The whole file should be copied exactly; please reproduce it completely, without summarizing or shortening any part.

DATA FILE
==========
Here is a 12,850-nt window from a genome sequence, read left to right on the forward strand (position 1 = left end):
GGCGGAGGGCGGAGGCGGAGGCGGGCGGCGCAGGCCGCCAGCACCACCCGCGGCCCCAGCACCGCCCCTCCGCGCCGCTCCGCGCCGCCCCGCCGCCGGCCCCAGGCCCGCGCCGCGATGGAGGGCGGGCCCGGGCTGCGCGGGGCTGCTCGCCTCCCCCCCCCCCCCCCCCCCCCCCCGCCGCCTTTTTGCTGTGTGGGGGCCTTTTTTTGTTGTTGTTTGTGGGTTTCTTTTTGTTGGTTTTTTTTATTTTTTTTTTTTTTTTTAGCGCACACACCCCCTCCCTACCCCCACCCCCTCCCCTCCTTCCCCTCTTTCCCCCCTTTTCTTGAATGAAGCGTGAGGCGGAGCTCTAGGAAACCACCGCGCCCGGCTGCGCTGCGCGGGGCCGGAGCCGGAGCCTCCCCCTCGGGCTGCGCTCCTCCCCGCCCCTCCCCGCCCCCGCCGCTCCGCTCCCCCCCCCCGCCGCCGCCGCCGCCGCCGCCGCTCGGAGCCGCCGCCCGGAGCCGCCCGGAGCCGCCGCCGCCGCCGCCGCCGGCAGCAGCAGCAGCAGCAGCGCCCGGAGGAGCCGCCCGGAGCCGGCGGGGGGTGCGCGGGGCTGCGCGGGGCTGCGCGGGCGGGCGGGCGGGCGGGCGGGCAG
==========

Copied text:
Here is a 12,850-nt window from a genome sequence, read left to right on the forward strand (position 1 = left end):
GGCGGAGGGCGGAGGCGGAGGCGGGCGGCGCAGGCCGCCAGCACCACCCGCGGCCCCAGCACCGCCCCTCCGCGCCGCTCCGCGCCGCCCCGCCGCCGGCCCCAGGCCCGCGCCGCGATGGAGGGCGGGCCCGGGCTGCGCGGGGCTGCTCGCCTCCCCCCCCCCCCCCCCCCCCCCCCGCCGCCTTTTTGCTGTGTGGGGGCCTTTTTTTGTTGTTGTTTGTGGGTTTCTTTTTGTTGGTTTTTTTTATTTTTTTTTTTTTTTTTAGCGCACACACCCCCTCCCTACCCCCACCCCCTCCCCTCCTTCCCCTCTTTCCCCCCTTTTCTTGAATGAAGCGTGAGGCGGAGCTCTAGGAAACCACCGCGCCCGGCTGCGCTGCGCGGGGCCGGAGCCGGAGCCTCCCCCTCGGGCTGCGCTCCTCCCCGCCCCTCCCCGCCCCCGCCGCTCCGCTCCCCCCCCCCGCCGCCGCCGCCGCCGCCGCCGCTCGGAGCCGCCGCCCGGAGCCGCCCGGAGCCGCCGCCGCCGCCGCCGCCGGCAGCAGCAGCAGCAGCAGCGCCCGGAGGAGCCGCCCGGAGCCGGCGGGGGGTGCGCGGGGCTGCGCGGGGCTGCGCGGGCGGGCGGGCGGGCGGGCGGGCAG